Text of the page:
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21 September 2016, 16:23
A man has been jailed for keeping dogs for fighting at his home in Ayrshire.
Tony Barbara, 50, was found guilty of having two pit bull terrier-type dogs for fighting despite being subject to a 10-year ban from keeping the animals.
Kilmarnock Sheriff Court heard animal welfare officers and police searched Barbara's home in High Street, Newmilns, East Ayrshire, on November 12 2014 after being given a tip-off.
The officers found two dogs with puncture wounds and scars. The animals, named Kira and Jackie, had been kept in crates in the kitchen and the bedroom.
They also found equipment linked to illegal dog fighting, including a breaking stick - used to prize fighting animals apart - veterinary medication and syringes.
Forensic scientists examined DNA evidence from the breaking sticks and concluded at least two different dogs contributed to the mixed DNA profiles recovered from the sample sites and that one of the dogs seized had been in contact with the dog-fighting equipment.
Scottish SPCA officers removed the dogs to a secure kennel.
Barbara, originally from Essex, was found guilty following a trial of contravening the Dangerous Dogs Act, breaching a previous 10-year ban on keeping the animals imposed by a London court in 2013 and of keeping dogs for fighting.
He was also found guilty of having syringes and medications, possessing breaking sticks to stop fights and causing unnecessary suffering to the dogs by failing to provide adequate care and treatment for their injuries.
He was sentenced on Wednesday to eight months' imprisonment and banned from keeping dogs for life.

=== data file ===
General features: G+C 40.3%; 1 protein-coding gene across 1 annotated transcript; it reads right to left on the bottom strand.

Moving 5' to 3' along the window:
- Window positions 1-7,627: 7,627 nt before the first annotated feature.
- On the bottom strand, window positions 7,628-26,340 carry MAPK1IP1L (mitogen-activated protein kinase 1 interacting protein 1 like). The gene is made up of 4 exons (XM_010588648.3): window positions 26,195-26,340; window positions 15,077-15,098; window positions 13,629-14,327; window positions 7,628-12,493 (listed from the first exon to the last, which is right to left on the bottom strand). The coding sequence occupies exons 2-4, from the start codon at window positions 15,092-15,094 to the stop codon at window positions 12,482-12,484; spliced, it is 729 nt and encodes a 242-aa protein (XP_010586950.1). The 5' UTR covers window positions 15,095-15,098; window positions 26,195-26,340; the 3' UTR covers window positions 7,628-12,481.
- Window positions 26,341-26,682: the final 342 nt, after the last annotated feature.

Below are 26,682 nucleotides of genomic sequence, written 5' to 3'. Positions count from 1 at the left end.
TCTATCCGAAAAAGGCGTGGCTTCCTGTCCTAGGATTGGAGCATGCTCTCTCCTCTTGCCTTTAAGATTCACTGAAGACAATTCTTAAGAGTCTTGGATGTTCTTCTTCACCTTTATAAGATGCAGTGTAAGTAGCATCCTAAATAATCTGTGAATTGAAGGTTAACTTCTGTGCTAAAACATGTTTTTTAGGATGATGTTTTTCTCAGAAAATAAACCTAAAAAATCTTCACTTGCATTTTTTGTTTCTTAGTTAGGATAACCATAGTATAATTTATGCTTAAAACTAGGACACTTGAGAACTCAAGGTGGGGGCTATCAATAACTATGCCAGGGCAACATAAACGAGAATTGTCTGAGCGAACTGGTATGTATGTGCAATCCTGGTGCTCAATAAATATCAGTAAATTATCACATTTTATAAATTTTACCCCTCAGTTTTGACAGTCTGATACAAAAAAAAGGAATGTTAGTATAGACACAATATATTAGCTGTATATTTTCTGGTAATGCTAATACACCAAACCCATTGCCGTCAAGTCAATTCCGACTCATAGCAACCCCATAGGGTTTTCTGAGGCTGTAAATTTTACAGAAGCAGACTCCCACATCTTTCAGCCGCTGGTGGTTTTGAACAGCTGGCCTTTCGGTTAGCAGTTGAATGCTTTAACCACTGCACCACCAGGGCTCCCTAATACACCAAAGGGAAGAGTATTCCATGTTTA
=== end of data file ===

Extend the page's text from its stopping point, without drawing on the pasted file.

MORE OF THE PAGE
Gary Aitken, Procurator Fiscal, wildlife and environment said: "Dog fighting is a cruel and wholly illegal act, and I welcome today's sentence and the granting of the order preventing Tony Barbara from keeping dogs for life.
"These dogs were caused terrible and unnecessary suffering with numerous wounds and scar over their bodies.
"COPFS (Crown Office and Procurator Fiscal Service) will continue to work to ensure those who participate in this barbaric practice are brought to justice and would encourage anyone who may have information on dog fighting to contact the police or Scottish SPCA.''
A Scottish SPCA inspector said: "We welcome this result as investigations of this nature are extremely difficult to detect.
"It is our view that Barbara was heavily involved in organised dog fighting. Both dogs had multiple puncture wounds and scarring over their bodies.
"Barbara caused his dogs to suffer greatly by involving them in fighting and not taking them to a vet in order to avoid detection. Instead, he resorted to self-medicating them.''